Mr Auger knows that such methods may seem a soft option, a way for savvy youths to avoid punishment for anti-social or even criminal behaviour, but both he and Graham Robb are optimistic.
"I'm not into pink and fluffy policing," says Dick Auger, a veteran of 17 years with tactical firearms and riot squads. "If people need locking up they need locking up, and we should have places to do that. But this gives us a tool to resolve situations without resort to the courts.
"The current system is negative and sterile. The offender hides behind a magistrate or solicitor and the victim rarely even knows what happens. This way they both get a voice."
Graham Robb says the restorative conferences are tough. "There's no hiding place for the offender, because they have to face the consequences of what they've done. Now, when I look at individual cases and see the effect it's had on some of these tough youngsters, it's amazing."
Conferences are not an easy option for the school either. They take a long time to set up, and require a lot of careful negotiation with the victim and both sets of parents. And they don't always work. "Sometimes the offence is too severe, or it's just not an appropriate method for that student. Sometimes the families don't want to do it," says Graham Robb.
But evidence suggests they are likely to have a positive outcome. Robin Tinker manages a Home Office-funded project looking at the effect of restorative conferences in six schools in Nottingham. Of 25 recorded last year, all but one led to a positive resolution, and 97 per cent of the pupils involved said they were satisfied with the outcome. "It works because it separates the crime from the person," says Mr Tinker. "Unlike traditional forms of discipline, it's not saying you are a bad person."
Graham Robb says it also fits current trends in the national curriculum, especially in citizenship."I am trying to drive a school development process here based on human rights and responsibilities. Restorative justice hits that right in the bull's-eye."
Nevertheless, it seems slightly at odds with Home Secretary Jack Straw's tough approach to youth justice. Dick Auger says he senses "a lot of movement in government circles. You've got to split their rhetoric from what's going on underneath. They know if we do this with young kids, it will save money in the future and, we hope, reduce crime and improve education standards. Restorative justice could be the next big thing from government."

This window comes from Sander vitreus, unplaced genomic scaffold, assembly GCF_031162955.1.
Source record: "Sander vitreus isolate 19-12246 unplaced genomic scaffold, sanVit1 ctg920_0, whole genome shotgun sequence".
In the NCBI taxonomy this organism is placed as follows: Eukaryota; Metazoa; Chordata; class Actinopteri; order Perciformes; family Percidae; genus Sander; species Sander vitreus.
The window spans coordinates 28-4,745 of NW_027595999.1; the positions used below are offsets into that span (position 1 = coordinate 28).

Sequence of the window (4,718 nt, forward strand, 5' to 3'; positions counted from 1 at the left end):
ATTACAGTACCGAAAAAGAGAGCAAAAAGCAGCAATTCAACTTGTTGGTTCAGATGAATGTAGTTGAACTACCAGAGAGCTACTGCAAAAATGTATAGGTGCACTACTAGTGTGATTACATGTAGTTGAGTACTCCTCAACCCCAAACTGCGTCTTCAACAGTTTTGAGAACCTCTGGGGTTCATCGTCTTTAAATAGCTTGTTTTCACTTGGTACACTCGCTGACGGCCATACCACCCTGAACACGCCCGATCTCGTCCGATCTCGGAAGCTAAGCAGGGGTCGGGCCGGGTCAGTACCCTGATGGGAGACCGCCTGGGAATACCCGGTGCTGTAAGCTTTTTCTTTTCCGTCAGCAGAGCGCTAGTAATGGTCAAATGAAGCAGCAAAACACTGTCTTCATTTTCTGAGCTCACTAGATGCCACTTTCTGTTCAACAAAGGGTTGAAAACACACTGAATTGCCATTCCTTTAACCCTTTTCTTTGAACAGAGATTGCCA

Which would certainly make Belinda Hopkins happy. "My dream is to have an impact on policy," she says. "My vision is for every child to learn the skills of conflict management, mediation and negotiation. To me it's about democracy in the classroom - living it, not being taught about it."
Transforming Conflict, tel: 0118 933 1520
* MAGIC CIRCLE
In "healing circles" - or "circle time" - structured activities help people discuss an issue in a non-judgmental and non-threatening way. Often an object is passed around; whoever is holding it speaks, without interruption, so everyone has an equal chance to be involved.
"Circle time is the seedbed of the kind of skills you need if you're going to develop a restorative approach to justice," says Belinda Hopkins of Transforming Conflict. "It develops empathy and listening skills."
Ms Hopkins, a former modern languages teacher, has introduced circle time to schools in and around Reading and finds it a powerful tool for staff development, as well as a useful classroom practice. "It works because it gives the kids a space to be themselves and breaks up cliques," she says. Charlie Clare says that if Geoffrey Field didn't use circle time, "it would have been very difficult to develop the peer mediation group. The two go together." Some of the peer mediators now lead circle time sessions themselves.
At Neithrop infants in Banbury, circle time is central to the school's nurturing programme, Family Links. With half the school's pupils on the special needs register and a quarter classified as having emotional and behavioural difficulties, the programme, introduced in January this year, has already helped children to become more independent.
"They love it," says headteacher Maggie Twydell. "It gives the children a space to talk about their emotions and a vocabulary to discuss their problems."
She cites the case of a Year 2 boy who was aggressive and often in trouble at lunch time. Discussing it at circle time helped him see how it affected other children, and they suggested solutions, such as joining a lunch-time club.
"It's about giving them personal power," says Ms Twydell. "There are still sanctions for more serious misbehaviour, of course. But children who get into trouble are starting to be able to talk about their situations and mediate their difficulties themselves."